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February 14, 2013

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The Contractual Duty to Support an Immigrant Spouse

by WSBA
couple
Learn what every attorney should know about the I-864 Affidavit of Support.

coupleEver heard of the I-864 Affidavit of Support? If you might ever represent a noncitizen, or someone married to an immigrant, read on. Your client may have signed a contract agreeing to support the noncitizen indefinitely.

What is the I-864?

The I-864 Affidavit of Support is a contract between a citizen “sponsor” and the U.S. Government. See 8 U.S.C. § 1183a(a)(1). The form is required when an immigrant seeks permanent status based on a certain family visas, including those based on marriage to a U.S. citizen. The sponsor promises to support the noncitizen at 125% of the federal poverty guidelines — that’s $13,963 for a single-person household plus $4,950 for each additional member. The form is necessary to show that the noncitizen will not become a drain on public resources (i.e., a “public charge”).

Neither separation from a spouse nor dissolution of the marriage ends a sponsor’s duties to support the noncitizen. Only 5 events end the sponsor’s responsibilities: the sponsored immigrant

  1. becomes a U.S. citizen;
  2. can be credited with 40 quarters of work;
  3. is no longer a permanent resident and has departed the U.S.;
  4. after being ordered removed (i.e., deported), seeks permanent residency based on a different I-864; or
  5. dies.

A sponsored immigrant is not permitted to receive means-tested public benefits. Means-tested benefit programs are those basing eligibility on a person’s financial resources, such as food stamps, Medicaid, and Supplemental Security Income (SSI); the category does not include short- term, non-cash relief programs such as emergency Medicaid. Note that it is permissible for the immigrant’s U.S. citizen child to receive means-tested benefits.

If the noncitizen receives means-tested public benefits, the government can sue the sponsor to recover that cost. But a sponsor’s liability under the I-864 does not end with government programs.

Suing on the I-864 contract

Courts have uniformly held that a sponsor’s support obligations are contractually binding. Seee.g., Shumye v. Felleke555 F. Supp. 2d 1020 (N.D. Cal. 2008). This comes from the terms of the form, which meet the requirements for contract formation. Courts also look to the language of the Immigration and Nationality Act, including the mandate that the affidavit of support be “legally enforceable.” See 8 U.S.C. § 1183a(a)(1)(B).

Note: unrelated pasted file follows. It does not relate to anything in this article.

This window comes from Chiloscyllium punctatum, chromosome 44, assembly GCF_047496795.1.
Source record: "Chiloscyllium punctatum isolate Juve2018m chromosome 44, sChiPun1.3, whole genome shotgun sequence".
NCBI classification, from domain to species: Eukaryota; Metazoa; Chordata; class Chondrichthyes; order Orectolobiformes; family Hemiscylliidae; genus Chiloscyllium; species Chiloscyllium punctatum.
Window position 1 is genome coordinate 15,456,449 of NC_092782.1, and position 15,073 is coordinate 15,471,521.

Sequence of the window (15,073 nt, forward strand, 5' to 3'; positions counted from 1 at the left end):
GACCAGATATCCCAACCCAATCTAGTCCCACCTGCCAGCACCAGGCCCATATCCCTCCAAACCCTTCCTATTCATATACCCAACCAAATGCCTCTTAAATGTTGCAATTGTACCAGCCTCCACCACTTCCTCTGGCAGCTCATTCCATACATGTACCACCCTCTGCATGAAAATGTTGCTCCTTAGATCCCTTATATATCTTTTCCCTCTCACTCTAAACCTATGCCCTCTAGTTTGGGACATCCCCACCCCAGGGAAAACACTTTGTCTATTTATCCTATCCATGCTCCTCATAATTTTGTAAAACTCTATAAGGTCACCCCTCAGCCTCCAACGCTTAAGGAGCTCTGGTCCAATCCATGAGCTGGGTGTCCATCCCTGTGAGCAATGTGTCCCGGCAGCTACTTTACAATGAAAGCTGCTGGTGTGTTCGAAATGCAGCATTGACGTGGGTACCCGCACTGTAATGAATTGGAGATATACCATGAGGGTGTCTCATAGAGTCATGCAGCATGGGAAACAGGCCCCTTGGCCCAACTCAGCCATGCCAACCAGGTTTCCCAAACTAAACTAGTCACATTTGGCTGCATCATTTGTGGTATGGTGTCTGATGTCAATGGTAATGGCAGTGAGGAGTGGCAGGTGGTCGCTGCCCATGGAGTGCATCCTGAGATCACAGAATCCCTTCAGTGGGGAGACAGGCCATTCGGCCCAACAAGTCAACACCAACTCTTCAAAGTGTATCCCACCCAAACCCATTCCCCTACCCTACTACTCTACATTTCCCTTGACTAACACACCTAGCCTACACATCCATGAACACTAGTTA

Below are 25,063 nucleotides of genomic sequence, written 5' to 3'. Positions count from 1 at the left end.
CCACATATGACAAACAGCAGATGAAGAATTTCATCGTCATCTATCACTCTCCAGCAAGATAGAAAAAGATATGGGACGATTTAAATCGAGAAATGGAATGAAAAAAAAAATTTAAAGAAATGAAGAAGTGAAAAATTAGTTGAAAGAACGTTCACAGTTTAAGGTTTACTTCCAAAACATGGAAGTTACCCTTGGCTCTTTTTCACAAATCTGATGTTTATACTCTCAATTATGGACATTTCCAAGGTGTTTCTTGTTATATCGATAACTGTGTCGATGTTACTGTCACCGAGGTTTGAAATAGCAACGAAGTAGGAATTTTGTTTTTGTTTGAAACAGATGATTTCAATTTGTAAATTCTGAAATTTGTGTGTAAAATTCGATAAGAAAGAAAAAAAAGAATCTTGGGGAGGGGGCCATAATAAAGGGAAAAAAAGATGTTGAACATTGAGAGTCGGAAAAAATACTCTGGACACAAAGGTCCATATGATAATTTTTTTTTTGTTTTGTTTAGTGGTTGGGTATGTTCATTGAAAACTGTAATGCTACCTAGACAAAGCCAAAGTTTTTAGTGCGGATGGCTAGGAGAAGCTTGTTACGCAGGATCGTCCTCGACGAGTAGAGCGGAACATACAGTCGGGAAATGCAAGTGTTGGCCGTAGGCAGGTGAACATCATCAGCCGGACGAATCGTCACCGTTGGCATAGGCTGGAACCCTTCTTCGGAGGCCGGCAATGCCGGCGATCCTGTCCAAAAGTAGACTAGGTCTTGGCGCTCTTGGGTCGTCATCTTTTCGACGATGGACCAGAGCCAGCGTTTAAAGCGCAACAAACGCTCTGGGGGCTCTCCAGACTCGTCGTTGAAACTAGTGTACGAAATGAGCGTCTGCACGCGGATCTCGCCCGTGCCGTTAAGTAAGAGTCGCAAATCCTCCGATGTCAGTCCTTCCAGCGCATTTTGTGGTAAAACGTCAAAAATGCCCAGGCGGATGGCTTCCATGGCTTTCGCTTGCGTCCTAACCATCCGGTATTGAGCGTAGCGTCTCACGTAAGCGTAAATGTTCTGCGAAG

The noncitizen may sue on the contract in state or federal court to enforce support obligations against the sponsor. To prove breach, the noncitizen shows that the sponsor failed to provide the required level of financial support. Courts have rejected a number of contract defense theories, including lack of consideration and unconscionability (even given a short marriage). The measure of damages is simply the amount needed to restore the level of support required by the agreement.

In a dissolution action

The I-864 has been built into dissolution awards both as a factor in calculating maintenance and as a contractual award. Litigants can bring the I-864 into a dissolution action by pleading a contractual cause of action in the petition or the answer. Seee.g.In re Marriage of Sandhu, 207 P.3d 1067 (Kan. Ct. App. 2009). Courts sometimes consider the I-864 when calculating spousal maintenance. See, e.g.Barnett v. Barnett, 238 P.3d 594 (Alaska 2010). But it is not clear how the I-864 would factor into Washington’s statutory scheme for spousal maintenance. Under which statutory factor would an I-864 contract obligation fit? See RCW 26.09.090. Moreover, building an I-864 into spousal maintenance may raise constitutional concerns, due to the special enforcement mechanisms available regarding maintenance. Cf. Love v. Love, 33 A.3d 1268, 1279 (Pa. Super. Ct. 2011) (Freedberg., J., dissenting) (arguing that incorporating the I-864 into a maintenance order could lead to unconstitutional imprisonment for private debt); Const. art. I, § 17 (forbidding imprisonment for debt).

Spot the issue

Keep your eyes open for the I-864 when you encounter a case with a noncitizen spouse. For more information, read this journal article that discusses I-864 issues in greater detail.

1 Comment Post a comment
  1. Brian Hanson
    Nov 15 2013

    What are your thoughts on I-134 being signed, and later a claim that an I-864 was signed and cannot be found? In addition, are you aware that some US Embassies require the immigrant to sign a form as well? For example, DS-156 is required where the intending immigrant agrees to work. I have a case where the immigrant typed below question #32, “I will apply for employment when qualified to work in USA. At this time I do not have the authority to work in USA.” I noticed both attorneys on this page discuss case law around the country, but I do not see any authority from Washington State. Do you have any cases you can cite from Washington? Your thoughts are greatly appreciated.

    Reply

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